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Ukrainian architects are testing new modular emergency housing to quickly rebuild

Displaced people in the country will need new housing quickly after so much has been destroyed by Russian shelling. These architects are learning lessons from around the world to try to quickly build the best possible solution.

[Source photo: Balbek Bureau]

In Bucha, Ukraine, the Russian attacks in March that brutally killed hundreds of civilians—including children who were shot while trying to escape—also destroyed or damaged more than 2,500 homes. Now, the community is rushing to build new housing. And one new pilot project aims to demonstrate how temporary homes can be built quickly and potentially replicated across the country, which needs to rebuild after so many buildings have been destroyed in the invasion.

[Photo: Maryan Beresh/courtesy Balbek Bureau]

Right now, with more than 7 million Ukranians displaced inside the country (in addition to millions of others who have crossed the border to other parts of Europe), many people are still living in basic shelters. “Many of them have settled in places that are not suitable for long-term living, such as school gyms,” says Kyiv-based architect Slava Balbek, who designed the new modular housing system, called RE:Ukraine. The team studied what worked—and what didn’t—in more than 20 other temporary-housing projects built after other disasters around the world.

[Image: Balbek Bureau]

Their design includes a block of apartments that will be provided rent-free to displaced families, with shared space for kitchens, bathrooms, nurseries, and laundry machines, arranged so that families can avoid waiting in line. The architects wanted to focus on the dignity of residents, something that is often missing in emergency housing. There’s also shared space for recreation. “Besides providing residents with fully furnished private rooms and apartments, RE:Ukraine aims to promote socialization and stress relief,” Balbek says. “We want to help people who faced the brutalities of war smoothly adapt to the new environment and build ties with each other.”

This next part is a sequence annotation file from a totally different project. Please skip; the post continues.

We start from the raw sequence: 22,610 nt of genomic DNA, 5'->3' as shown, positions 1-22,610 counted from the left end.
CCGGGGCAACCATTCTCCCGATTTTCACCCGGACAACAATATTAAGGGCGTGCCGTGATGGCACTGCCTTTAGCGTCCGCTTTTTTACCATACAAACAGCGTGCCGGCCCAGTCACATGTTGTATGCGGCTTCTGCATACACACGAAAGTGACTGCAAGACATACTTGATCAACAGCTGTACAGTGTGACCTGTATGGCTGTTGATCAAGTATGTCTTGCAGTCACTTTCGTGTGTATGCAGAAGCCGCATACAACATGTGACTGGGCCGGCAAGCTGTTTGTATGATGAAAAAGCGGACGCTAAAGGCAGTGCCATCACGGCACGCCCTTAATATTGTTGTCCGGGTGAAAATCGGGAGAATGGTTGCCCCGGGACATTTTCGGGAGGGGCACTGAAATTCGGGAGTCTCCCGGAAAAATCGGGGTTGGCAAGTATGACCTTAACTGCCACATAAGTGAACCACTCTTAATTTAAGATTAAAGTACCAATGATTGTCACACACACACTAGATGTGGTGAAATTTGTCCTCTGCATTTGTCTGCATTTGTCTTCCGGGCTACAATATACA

[Image: Balbek Bureau]

Another communal section offers space for working or studying, and room for more temporarily displaced people on the second floor. In a workshop outside, the design team will be testing new construction technology to study how many times the components can be dismantled and reassembled without losing quality. The pilot plans to test the design with 15 families for nine months before disassembling the building and reusing the components elsewhere. “Technical details aside, we will look into how residents interact with the space and process their feedback to optimize future settlements: What they like, what is missing, which zones need to be enlarged, which turned out to be unnecessary,” he says.

[Image: Balbek Bureau]

The pilot site, currently an empty field, is near local infrastructure, which was “essential for us in terms of integrating residents into the local community,” Balbek says. “This part often gets overlooked in planning temporary housing for [internally displaced people], and people end up isolated in the city’s outskirts.” The site in Bucha is also only an hour away from downtown Kyiv.

[Image: Balbek Bureau]

Preconstruction planning, including finding the site and developing the master plan, has taken most of the summer. Now, the architects are raising funds for the construction. Because the modular design can be built relatively quickly, they expect to build the pilot in 100 days. Separately, the team is working on plans for a settlement in Western Ukraine for 5,545 residents, another project in the town of Chernivtsi, and master plans on seven plots at the request of city and regional governments.

[Image: Balbek Bureau]

After building the pilot project, the company wants to refine the design and share it for use in other countries. “The big idea is to scale RE:Ukraine experience and go global,” says Balbek. “Our studio can develop these projects under the RE:Ukraine system in almost any country in compliance with local demands for temporary housing due to wars or natural disasters.”


Adele Peters is a staff writer at Fast Company who focuses on solutions to some of the world's largest problems, from climate change to homelessness. Previously, she worked with GOOD, BioLite, and the Sustainable Products and Solutions program at UC Berkeley. More

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